Sesame Street’s most famous duo Bert and Ernie first appeared in 1969, the same year as the Stonewall Riots, which to the nation’s surprise catapulted the LGBTQ Liberation Movement. Yet at that time, the idea of partnering these two lovable striped-sweater-wearing puppets as gay was as inconceivable as the idea of legalized same-sex marriage.
Four-plus decades later, Bert and Ernie’s relationship has outlived many heterosexual living arrangements ― roommates or married ― and mirrors the subtle ways in which LGBTQ couples discreetly went about their lives back in the day. Not only is the question of whether the guys are gay apropos, so, too, is the question of their nuptials.
This assertion came from former Sesame Street writer Mark Saltzman, who revealed in an interview that he wrote them as a “loving couple” based on his own relationship with his partner.
“They are not gay, they are not straight, they are puppets,” said Gary Knell, president/CEO of Sesame Workshop. “They don’t exist below the waist.”
The funny thing about the dominance of heteronormativity in society, I’ve learned as a lesbian, is that it is always assumed – whether it’s above or below the waists of people or puppets. And, oddly, heteronormativity is also assumed without questions, expected without exception, and explained even in its silence.
But, Knell is not entirely truthful in his reply that the puppets are neither gay nor straight.
Take, for example, my favorite Jim Henson muppet: the over-the-top heterosexual prima donna, femme fatale and sex-siren Miss Piggy. She was quite straight when the love of her life, Kermit the Frog, unwittingly marries her in The Muppets Take Manhattan.
Is it possible that my “gaydar” is off about Sesame Street? Perhaps. But hasn’t Sesame Street over the years, in a tongue-in-cheek fashion, winked and nodded to the LGBTQ community?
For example, was it mere coincidence that African American lesbian comedian Wanda Sykes appeared on the show during “Coming Out Month” in October 2010? And, Sykes is not the only openly LGBTQ-friendly person who appeared on the show. Openly gay guest star Neil Patrick Harris played a shoe fairy, while Black Eyed Peas singer/producer will.i.am performed “What I Am?,” a song about self-acceptance, which created an online kerfuffle about its underlying message.
Is it now time for Sesame Street’s under-the-radar winks and nods to the LGBTQ community be replaced with a full-throated statement of support?
Sesame Street has always moved and grooved with the times. Its concept of “Muppet diplomacy,” a term coined to depict Sesame Street’s efforts to educate children around the world, has tackled tough social issues like HIV/AIDS, child obesity, 9/11 and military deployment, to name a few, and has danced and sung with mega rock stars and artists like Bono, Beyoncé and Justin Bieber.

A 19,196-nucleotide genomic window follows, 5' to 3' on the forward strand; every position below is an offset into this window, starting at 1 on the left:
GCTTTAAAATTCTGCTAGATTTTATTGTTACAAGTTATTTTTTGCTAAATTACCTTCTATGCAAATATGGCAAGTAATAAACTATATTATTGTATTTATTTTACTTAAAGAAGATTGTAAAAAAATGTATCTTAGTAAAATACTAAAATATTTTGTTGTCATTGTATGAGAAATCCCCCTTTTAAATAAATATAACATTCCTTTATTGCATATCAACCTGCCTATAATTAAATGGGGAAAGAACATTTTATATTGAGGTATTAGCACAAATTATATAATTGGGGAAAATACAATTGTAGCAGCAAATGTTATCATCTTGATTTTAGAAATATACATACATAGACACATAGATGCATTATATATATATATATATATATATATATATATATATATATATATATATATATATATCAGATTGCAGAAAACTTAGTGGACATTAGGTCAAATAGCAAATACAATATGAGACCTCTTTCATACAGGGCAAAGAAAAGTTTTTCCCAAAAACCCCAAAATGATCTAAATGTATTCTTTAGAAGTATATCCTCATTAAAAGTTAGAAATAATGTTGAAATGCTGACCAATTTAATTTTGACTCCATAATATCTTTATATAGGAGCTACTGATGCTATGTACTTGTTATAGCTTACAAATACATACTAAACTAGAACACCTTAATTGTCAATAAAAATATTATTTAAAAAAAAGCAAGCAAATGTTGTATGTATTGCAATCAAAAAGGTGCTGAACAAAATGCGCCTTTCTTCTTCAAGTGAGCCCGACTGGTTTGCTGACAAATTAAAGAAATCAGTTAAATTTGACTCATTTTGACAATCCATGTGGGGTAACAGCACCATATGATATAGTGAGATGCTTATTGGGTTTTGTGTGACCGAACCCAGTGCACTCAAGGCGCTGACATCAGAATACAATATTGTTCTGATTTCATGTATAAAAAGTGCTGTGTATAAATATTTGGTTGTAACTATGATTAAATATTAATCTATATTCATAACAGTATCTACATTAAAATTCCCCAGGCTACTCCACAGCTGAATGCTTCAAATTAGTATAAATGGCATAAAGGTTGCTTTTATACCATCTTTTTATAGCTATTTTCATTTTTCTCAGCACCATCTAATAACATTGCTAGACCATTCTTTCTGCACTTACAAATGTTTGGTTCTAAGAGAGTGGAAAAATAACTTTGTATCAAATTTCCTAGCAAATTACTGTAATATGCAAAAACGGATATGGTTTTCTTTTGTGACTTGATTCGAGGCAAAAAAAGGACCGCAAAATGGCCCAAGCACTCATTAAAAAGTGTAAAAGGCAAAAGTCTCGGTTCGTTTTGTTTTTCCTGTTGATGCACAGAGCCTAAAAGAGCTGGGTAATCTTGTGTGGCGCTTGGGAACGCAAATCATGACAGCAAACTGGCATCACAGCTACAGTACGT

Sesame Street also has a long history of teaching children about diversity and acceptance, so, why should the issues impacting our LGBTQ children be excluded? Moreover, many of the children watching the show are LGBTQ, and so, too, are their parents and households.
In other words, could it be that Sesame Street needs to come out of the closet?
In many ways, their famous duo has. Bert and Ernie have not only been roommates, they have also been sleep-mates, sleeping next to each other like any long-term committed couple.
I realize, however, in a culture that constantly sexualizes the coupling of same-gender relationships as gay, we ignore our friendships with our “best friends forever” (BFF) – which is what Sesame Street’s producers are stating about Bert and Ernie.
For example, for over two decades Oprah and her gal pal, Gayle King, editor-at-large for O, The Oprah Magazine, have denied rumors they are lesbians. Instead, they have publicly stated they are each other’s BFF, just two sistah-girls being sister-friends.
After 30 years of four-times-a-day phone calls, and frequent sightings of “where you see Oprah, you also see Gayle,” the public continues to question Oprah and Gayle about their relationship.
“No, I’m not a lesbian; I’m not even kind of a lesbian,” Oprah stated on A Barbara Walters Special: Oprah, The Next Chapter.
“The reason why it irritates me is because it means that somebody must think I’m lying. That’s number one,” Winfrey told Walters. “Number two…why would you want to hide it? That is not the way I run my life.”
I also realize that constantly labeling same-gender relationships as gay, it diminishes and distorts the romantic relationships we LGBTQ people have with our significant others.
This constant mislabeling not only wrongly assumes that the only reason for two people of the same gender to get together is for sex, but it also keeps in place the myth of the hypersexual and predatory LGBTQ person.
However, Sesame Street is an open classroom for our kids, reflecting the times. Same-sex marriage is one of the social issues of the day. How will Sesame Street explain to children in same-gender families and households why Miss Piggy and Kermit the Frog can marry, but Bert and Ernie can’t?
Rev. Irene Monroe is an African American lesbian feminist public theologian, sought-after speaker, and preacher.